In late October last year, Google announced that it would make the biggest upgrade to its search engine in five years. About five years ago Google introduced RackBrain, which caused the content world go crazy when it came to their SEO paradigms (insert the meme with the Joker saying “Google Introduces an Upgrade, and Everybody Loses Their Minds…”), and now it looks like Google is at it again, tinkering with its search engine. The new upgrade is called BERT and it stands for Bidirectional Encoder Representations from Transformers.
That’s all well and good, but as my mom always asked, “What’s the upshot on this?”
What Exactly IS BERT? (Besides a cute acronym?)
BERT is a form of Artificial Intelligence that was developed to decipher our language the way that humans already do. Not surprisingly, there are nuances in language that we mere mortals get that even the savviest AI would scratch its head over, if it had a head and fingers to scratch. Think of BERT as an NPL or a Natural Language Processing AI. What that means, in layperson’s terms, is that the AI doesn’t just look at the words and context of the words, but actually tries to decipher the intent of the user.
What’s Novel about BERT?
Like Data from Star Trek, BERT uses a neural network architecture to decipher our meanings. It is bidirectional in the way it processes our language. Google gives the example of how the word, “bank,” may be used. Depending on how it is used, you would interpret it as either a financial institution or as the dry sides of a watercourse. If I were to say, “We visited the bank. We saw elk there,” you would probably infer I was talking about a river bank and not the financial institution. Also, if I were to say, “I went to the bank, and I withdrew ten dollars,” you’d probably think I was talking about where I had a checking account. For a unidirectional NPL Artificial Intelligence, those two statements would probably be confusing, and it might actually get the context wrong. What BERT does is not only consider the statements from front to back but also from back to front, thus applying context in both directions. Just like we do.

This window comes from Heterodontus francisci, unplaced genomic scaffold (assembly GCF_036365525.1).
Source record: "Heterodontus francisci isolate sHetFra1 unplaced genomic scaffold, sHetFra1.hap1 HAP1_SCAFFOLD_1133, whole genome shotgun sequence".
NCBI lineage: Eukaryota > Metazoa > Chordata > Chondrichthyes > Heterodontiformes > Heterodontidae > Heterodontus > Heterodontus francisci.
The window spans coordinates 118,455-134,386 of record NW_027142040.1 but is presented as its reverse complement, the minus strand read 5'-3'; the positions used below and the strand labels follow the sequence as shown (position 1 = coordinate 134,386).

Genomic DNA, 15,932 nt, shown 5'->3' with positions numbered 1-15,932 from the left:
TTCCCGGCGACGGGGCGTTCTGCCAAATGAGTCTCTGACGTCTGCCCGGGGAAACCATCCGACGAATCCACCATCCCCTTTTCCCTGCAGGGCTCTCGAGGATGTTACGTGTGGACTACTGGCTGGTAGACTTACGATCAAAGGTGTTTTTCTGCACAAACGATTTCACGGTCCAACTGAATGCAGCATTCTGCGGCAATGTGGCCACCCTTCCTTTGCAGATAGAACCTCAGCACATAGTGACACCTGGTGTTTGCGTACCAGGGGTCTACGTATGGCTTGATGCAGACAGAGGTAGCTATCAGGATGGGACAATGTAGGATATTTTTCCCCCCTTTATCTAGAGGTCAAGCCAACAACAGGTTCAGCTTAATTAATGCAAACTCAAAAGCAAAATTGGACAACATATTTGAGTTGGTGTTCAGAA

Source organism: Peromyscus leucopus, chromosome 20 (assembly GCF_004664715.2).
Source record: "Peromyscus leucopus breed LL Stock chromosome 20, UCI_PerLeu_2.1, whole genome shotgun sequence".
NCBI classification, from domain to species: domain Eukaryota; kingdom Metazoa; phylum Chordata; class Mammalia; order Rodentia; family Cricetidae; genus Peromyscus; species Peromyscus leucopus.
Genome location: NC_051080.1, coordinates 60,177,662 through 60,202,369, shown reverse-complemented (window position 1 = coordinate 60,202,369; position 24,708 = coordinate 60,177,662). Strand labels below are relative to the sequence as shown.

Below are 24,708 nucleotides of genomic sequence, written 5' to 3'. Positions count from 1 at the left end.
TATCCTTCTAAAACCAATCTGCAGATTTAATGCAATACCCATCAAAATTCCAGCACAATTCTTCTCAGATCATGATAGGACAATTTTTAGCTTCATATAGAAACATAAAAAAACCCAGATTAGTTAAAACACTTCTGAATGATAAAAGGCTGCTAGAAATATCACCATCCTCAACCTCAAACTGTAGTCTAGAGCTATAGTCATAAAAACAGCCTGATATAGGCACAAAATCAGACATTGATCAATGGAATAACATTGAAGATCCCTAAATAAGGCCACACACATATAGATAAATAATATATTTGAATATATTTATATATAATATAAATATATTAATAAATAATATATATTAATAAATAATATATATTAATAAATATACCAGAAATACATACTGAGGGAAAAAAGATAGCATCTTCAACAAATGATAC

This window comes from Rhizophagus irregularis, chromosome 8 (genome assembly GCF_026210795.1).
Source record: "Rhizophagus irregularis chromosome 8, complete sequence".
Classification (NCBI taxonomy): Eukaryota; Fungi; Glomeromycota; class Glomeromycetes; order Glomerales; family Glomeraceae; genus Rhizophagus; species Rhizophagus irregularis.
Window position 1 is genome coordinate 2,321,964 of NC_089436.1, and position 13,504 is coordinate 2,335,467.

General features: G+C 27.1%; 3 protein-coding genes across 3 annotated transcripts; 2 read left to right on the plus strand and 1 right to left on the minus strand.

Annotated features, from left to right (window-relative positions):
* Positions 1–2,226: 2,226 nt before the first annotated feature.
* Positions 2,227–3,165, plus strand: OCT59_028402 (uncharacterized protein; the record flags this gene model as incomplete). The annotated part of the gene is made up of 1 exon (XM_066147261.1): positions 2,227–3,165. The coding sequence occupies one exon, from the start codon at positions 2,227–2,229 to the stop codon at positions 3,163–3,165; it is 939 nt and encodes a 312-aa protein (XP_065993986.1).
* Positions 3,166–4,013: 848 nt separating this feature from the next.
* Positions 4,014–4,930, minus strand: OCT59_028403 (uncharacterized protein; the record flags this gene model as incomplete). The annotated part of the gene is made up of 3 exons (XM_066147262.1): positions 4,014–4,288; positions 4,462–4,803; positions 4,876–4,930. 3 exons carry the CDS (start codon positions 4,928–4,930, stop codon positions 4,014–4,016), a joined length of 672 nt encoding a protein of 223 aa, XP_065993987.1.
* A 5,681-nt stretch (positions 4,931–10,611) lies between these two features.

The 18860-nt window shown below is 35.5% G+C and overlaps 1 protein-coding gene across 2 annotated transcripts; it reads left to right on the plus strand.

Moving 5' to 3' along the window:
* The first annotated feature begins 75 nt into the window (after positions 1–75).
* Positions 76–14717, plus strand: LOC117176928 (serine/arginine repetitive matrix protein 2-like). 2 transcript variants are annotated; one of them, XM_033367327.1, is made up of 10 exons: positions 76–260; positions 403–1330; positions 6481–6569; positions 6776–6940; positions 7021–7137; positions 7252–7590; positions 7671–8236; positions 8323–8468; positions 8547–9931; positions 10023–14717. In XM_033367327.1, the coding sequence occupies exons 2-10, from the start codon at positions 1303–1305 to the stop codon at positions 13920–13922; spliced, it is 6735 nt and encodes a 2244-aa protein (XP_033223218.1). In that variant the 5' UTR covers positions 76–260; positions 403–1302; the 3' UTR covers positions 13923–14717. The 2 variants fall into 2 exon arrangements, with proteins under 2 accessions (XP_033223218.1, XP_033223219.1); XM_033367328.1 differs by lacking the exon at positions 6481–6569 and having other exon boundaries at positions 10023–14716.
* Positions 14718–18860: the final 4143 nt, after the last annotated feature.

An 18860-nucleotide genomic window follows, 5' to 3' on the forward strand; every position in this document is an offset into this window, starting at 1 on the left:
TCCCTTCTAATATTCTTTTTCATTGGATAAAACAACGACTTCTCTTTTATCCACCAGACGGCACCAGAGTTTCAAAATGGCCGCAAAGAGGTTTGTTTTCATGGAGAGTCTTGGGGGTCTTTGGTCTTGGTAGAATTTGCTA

So How Does this Affect Content?
At first, you may decide that this really doesn’t affect your content strategy, and if you have a good strategy, chances are it’ll just keep your rankings the same, or may actually improve them. Good content strategies have long-tail keywords, but you’ll need more than that, if you want your content at the forefront. Your content needs to provide an answer to the question the keywords are presenting, because BERT is aimed at providing the right information to the person searching. Google knows that people are looking for answers to questions, and the content that provides the answer is what’s going to come out on top. In fact, the length of your content isn’t as important as to whether BERT thinks you’ve answered the question sufficiently and succinctly or not.
How to Improve Your SEO Now that BERT is Here
For the user, BERT makes the whole search just that much easier, but for those who have just been relying on keywords to get their content on the top page, BERT may become a nightmare. After all, if you’re not producing great content that answers the person’s search question, all the keywords in the world are unlikely to get you first page status with BERT. BERT is smart enough to know when you’re just stringing keywords along. You’ve got to have a decent answer to the implied or explicit question the searcher entered. Not surprisingly, good content comes from good writers who understand that there’s more to SEO than just stringing keywords together (long-tailed or short-tailed). A good content writer can write excellent content that can get your company on the first page when posed with certain search queries. They can cut through the verbiage and give your readers the answers they’re looking for.
At WriterAccess, our team of writers know what it takes to write quality content, regardless of length. Check us out today and see how we can write quality content that even BERT and my mom likes.
Maggie B. is a professional, multiple award-winning writer and editor of more than 30 books and more than a thousand articles. She earned her Master’s Degree in Liberal Studies with an emphasis in creative writing at the University of Denver. She has written articles on science, pets, sustainability, hunting, technology, outdoors and recreation, food, writing, publishing, careers, and other topics. She is the publisher for Sky Warrior Books and Garnet Mountain Press.